Articles

Freddy’s Journal: Supercharging Malaysia’s Potential In Power Electronics for Electric Vehicles

20 DECEMBER 2022
Freddy Tan Kheng Suan has finally returned home with wonderful experiences from Aalborg University (AAU), Denmark, one of the world's best research institutions for Power Electronics and Renewable Energy.

Freddy-1.pngTan, an Associate Professor from University of Nottingham’s Department of Electrical and Electronics Engineering was a recipient of the 2022 Merdeka Award Grant for International Attachment (MAGIA). During his two month attachment at AAU, Tan further honed his expertise in designing on-board chargers for electric vehicles (EV) and photovoltaic (PV) converters.

Here he shares with us the invaluable experience he gained and his plans moving forward.


What was it you personally hoped to achieve with this attachment, and did you fulfil that dream?
I most definitely did. My hope was to learn from world-leading professors and to work at world-class laboratories. I had the opportunity to do that, as well as to work closely with Professor Frede Blaabjerg, a world-renown professor at AAU Energy. This was an incredible honour as Professor Frede is recognised as the world’s best power electronics and renewable energy professor with numerous international awards. He has contributed significantly to the field of renewable energy and power electronics, and acknowledged in more than 150,000 research citations.

Freddy-2.pngIf you were to explain what your dream project is about to a 6 year old?
My dream is to see Malaysia develop our own home-grown green technology for solar energy and electric vehicles – enabling Malaysia to become a clean and green nation.

What was the driving factor for you to pursue excellence in your area of interest?
I believe engineering and technology are foundational for developing a country to be a high-income nation. Instead of continually buying technology from others, we need to start building our own. To realise this, excellence and patience are key. Why the latter? Because in pursuing excellence, failure is inevitable. This is when we will need patience to identify what are the roadblocks and solutions. Overcoming these requires a shift in mindset, a highly determined attitude and new approaches which may involve pushing boundaries until we have the desired results. This is excellence.

What were some important opportunities and experiences from this attachment?
Throughout the attachment, I attended several courses by various subject matter experts and conducted experiments in world-class research laboratories.
Specifically, I developed a preliminary design for the photovoltaic converter and on-board charger. I presented my preliminary findings at the 13th Institute of Electrical and Electronics Engineers (IEEE) International Symposium on Power Electronics for Distributed Generation Systems (PEDG 2022) at Kiel, Germany.
 
The attachment also allowed me to listen to and network with various global experts presenting their research ideas in renewable energy and electric vehicles.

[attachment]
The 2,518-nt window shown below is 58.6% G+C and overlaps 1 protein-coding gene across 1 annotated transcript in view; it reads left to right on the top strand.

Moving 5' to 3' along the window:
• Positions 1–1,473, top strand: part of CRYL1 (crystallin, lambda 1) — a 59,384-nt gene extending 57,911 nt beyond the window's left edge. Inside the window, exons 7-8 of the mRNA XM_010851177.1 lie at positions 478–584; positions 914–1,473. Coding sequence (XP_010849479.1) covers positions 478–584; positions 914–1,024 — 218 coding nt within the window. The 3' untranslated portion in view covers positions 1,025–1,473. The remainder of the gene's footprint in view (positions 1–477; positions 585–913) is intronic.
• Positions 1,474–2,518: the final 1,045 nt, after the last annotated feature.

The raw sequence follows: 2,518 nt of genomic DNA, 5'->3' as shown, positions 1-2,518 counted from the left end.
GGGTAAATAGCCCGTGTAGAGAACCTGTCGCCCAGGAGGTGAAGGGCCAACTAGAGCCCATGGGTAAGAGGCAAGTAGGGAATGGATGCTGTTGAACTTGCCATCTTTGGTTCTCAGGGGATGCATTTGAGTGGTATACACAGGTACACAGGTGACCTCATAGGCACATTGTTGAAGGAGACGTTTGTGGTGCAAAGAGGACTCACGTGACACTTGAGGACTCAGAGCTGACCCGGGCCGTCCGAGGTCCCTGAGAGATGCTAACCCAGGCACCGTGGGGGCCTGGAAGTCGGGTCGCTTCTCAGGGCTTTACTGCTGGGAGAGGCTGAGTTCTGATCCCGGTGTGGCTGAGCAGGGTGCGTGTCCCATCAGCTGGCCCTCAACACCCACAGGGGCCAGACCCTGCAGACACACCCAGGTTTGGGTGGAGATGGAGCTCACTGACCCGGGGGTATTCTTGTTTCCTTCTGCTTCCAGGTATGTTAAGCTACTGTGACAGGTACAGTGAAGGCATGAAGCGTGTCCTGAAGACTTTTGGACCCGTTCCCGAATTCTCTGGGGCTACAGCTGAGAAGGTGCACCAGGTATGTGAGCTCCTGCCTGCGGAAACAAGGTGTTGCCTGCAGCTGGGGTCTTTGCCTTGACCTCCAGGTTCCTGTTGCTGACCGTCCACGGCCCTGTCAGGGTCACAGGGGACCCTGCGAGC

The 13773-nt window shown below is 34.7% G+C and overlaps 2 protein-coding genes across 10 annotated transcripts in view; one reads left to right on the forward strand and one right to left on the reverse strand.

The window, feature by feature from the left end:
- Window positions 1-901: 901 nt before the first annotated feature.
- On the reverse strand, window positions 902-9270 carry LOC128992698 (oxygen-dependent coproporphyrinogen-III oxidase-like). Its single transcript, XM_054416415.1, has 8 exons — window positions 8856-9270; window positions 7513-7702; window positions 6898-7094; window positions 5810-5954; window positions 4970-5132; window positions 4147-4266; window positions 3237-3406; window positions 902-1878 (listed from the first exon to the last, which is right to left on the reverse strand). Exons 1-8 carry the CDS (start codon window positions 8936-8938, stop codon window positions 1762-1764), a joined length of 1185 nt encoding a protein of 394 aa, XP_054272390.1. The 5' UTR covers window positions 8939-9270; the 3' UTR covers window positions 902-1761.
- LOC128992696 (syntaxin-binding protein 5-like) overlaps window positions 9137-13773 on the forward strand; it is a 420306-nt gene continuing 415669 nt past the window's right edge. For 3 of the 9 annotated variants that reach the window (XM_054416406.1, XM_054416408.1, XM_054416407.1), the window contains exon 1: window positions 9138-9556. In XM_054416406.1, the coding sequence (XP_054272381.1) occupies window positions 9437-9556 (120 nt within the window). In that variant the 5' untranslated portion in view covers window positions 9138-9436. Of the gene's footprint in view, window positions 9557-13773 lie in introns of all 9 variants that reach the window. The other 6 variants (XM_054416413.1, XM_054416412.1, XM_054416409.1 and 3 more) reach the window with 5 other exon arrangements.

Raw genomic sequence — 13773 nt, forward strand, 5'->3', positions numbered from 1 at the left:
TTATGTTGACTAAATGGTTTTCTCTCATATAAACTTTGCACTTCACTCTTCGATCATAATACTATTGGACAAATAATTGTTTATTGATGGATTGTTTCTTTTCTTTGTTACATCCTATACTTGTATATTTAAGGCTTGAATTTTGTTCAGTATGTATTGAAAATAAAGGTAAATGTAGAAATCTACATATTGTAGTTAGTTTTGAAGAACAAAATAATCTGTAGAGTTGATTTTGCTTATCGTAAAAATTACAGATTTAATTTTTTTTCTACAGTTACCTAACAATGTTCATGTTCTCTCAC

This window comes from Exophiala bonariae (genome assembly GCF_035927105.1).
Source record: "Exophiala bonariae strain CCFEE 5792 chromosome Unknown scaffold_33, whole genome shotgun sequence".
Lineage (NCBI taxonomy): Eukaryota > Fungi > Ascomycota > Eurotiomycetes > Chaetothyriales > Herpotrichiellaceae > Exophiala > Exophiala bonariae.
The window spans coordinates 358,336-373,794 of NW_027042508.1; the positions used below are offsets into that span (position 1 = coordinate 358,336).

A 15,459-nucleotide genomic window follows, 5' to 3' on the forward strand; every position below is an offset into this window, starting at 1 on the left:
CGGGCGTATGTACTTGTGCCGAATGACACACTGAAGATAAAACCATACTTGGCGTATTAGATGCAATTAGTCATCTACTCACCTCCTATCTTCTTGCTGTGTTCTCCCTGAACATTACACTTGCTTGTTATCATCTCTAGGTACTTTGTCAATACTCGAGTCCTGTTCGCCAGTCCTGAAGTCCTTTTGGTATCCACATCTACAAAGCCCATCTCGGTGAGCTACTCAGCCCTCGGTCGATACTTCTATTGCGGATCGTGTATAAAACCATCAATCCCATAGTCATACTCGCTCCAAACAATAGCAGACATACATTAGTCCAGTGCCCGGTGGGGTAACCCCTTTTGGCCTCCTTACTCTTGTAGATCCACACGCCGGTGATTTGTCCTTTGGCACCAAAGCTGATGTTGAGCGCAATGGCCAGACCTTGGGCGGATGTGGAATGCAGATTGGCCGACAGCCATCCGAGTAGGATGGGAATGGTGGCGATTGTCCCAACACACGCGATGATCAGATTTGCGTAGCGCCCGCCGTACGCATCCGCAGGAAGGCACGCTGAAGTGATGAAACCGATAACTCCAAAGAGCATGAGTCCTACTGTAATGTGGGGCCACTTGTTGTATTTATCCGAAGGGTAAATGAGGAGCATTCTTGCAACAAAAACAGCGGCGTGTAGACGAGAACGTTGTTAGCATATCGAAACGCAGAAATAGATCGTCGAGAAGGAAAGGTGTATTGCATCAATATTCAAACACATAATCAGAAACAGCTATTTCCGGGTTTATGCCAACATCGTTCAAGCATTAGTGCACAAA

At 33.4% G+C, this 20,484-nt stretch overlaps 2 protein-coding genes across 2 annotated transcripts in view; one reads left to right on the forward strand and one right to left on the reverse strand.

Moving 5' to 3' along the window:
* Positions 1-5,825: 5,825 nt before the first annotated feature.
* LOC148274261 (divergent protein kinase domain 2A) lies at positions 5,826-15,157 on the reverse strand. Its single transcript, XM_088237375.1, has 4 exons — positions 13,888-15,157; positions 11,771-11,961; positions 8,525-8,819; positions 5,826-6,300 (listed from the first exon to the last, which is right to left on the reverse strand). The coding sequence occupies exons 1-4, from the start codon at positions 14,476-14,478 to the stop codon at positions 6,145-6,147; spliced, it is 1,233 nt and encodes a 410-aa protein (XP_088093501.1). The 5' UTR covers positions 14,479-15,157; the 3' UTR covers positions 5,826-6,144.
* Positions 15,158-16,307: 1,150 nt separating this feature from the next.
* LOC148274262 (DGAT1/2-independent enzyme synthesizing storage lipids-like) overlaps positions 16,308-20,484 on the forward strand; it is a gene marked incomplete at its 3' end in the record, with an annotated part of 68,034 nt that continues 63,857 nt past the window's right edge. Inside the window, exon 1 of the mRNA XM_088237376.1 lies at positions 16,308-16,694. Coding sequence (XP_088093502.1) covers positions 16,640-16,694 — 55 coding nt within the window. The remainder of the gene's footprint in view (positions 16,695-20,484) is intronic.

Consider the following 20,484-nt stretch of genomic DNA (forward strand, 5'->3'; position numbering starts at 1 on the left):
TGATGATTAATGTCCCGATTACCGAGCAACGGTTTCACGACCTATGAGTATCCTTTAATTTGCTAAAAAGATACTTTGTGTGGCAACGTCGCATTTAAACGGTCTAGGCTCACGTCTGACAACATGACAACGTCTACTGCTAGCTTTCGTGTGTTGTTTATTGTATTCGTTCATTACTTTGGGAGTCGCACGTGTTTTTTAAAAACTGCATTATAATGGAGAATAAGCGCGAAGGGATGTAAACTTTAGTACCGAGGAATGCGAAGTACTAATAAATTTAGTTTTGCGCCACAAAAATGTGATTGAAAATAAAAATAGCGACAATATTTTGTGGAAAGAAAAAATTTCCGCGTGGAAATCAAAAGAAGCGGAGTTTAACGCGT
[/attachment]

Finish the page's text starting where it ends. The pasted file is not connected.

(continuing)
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The experiment you conducted and preliminary findings you presented, how will you now apply these in Malaysia?
The 2-month attachment was the beginning of a series of ideas discussions and a feasibility study. I will continue to collaborate with Prof Frede to establish a research group to take the study to the next level. With more findings I can then work with the Government and industry for patenting and commercialisation.
My immediate plan is to apply for grants and to work with relevant experts to make Malaysia a Green Hub for electric vehicles and solar energy in South East Asia.

Freddy-4.pngWhat were the struggles or obstacles you faced in your research, before you received the grant, and how has the grant helped you overcome those obstacles?
The biggest struggle was limited resources. The Merdeka Grant allowed me to connect with experts, attend courses and conferences and learn from their projects and how they managed the financing for their research and projects. 

Some thoughts about Denmark and your time there in general?
Despite the high living cost, Danish people are generally friendly and helpful. The professors and experts are generous and willing to share their experiences and knowledge without reservation.
I love the Danish work-life balance culture. The Scandinavian lifestyle is about prioritising time for family and friends. No wonder,  the Danish are the happiest people in the world! It was a shock for me to find most of the shops closed during public holidays to encourage the community to spend quality time at home, parks or at other community-friendly locations.

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SIDE BOX STORIES


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Chrishen R. Gomez
Having attended the prestigious Ivy League Brown University as part of his attachment programme, 27-year-old Chrishen is now with the Wildlife Research and Conservation Unit at Oxford University. Chrishen is busy developing a genetic-based research project on the Sunda Clouded Leopard. Read more about him here: Conserving Our Forests & Future
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